An Introduction to the Louisiana Supreme Court Historical Archives
The Supreme Court of Louisiana holds the distinction of being the highest court in the state, or as it is often called, “the court of last resort”. By order of the Court on November 4, 1976 its historical archives, defined as those records created after the Court's inception in 1813 through the year 1920, were deposited in the Earl K. Long Library at the University of New Orleans "to ensure their preservation and safety."
The archives consist mainly of manuscript case files appealed from lower state courts to the Supreme Court of Louisiana. Occupying approximately 2,730 linear feet, case files range in extent from several pages to thousands of pages. Rules required that the Court be provided with a complete transcript of lower court files and evidence; thus the case files include maps, surveys, printed briefs, and a host of other documentation. Often these are the only extant copies, not only of appellate arguments and decisions, but also of records that originated within the lower courts, as many lower court copies have been lost to fire, theft, and age-related deterioration.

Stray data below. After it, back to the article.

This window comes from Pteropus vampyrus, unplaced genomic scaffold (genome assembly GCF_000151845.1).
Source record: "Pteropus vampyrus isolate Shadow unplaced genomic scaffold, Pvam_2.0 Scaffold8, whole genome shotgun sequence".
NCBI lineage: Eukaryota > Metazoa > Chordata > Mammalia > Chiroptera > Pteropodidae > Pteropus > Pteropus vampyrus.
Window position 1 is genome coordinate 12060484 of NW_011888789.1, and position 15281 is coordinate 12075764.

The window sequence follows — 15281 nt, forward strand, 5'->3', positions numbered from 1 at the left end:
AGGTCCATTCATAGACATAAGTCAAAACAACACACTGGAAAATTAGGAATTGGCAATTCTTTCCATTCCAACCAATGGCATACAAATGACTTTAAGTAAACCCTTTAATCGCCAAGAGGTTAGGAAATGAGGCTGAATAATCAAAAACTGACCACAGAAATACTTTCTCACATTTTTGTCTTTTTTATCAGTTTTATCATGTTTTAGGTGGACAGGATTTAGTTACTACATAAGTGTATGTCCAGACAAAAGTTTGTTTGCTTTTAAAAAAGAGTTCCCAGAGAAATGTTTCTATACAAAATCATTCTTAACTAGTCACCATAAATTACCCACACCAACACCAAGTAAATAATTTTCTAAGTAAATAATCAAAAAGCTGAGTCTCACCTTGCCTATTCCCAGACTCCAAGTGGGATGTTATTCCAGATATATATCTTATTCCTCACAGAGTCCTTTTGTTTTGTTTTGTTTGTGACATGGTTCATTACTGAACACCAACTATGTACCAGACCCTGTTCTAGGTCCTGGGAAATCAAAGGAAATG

In addition to the winter and spring sessions held in New Orleans the Supreme Court met elsewhere in the state during the summer and fall, at times in Opelousas, Alexandria, Baton Rouge, Monroe, Natchitoches, and Shreveport. Each of these locations maintained its own docket-numbering system. Several times, coinciding with new state constitutions, one numbering system would be discontinued and another begun. Unfortunately, many of the case files from these other districts did not survive to the present day. Since 1898, the Court has exclusively held its sessions in New Orleans.
These cases can provide a wealth on information on a number of subjects including: slavery, genealogy, civil rights, and much, much more.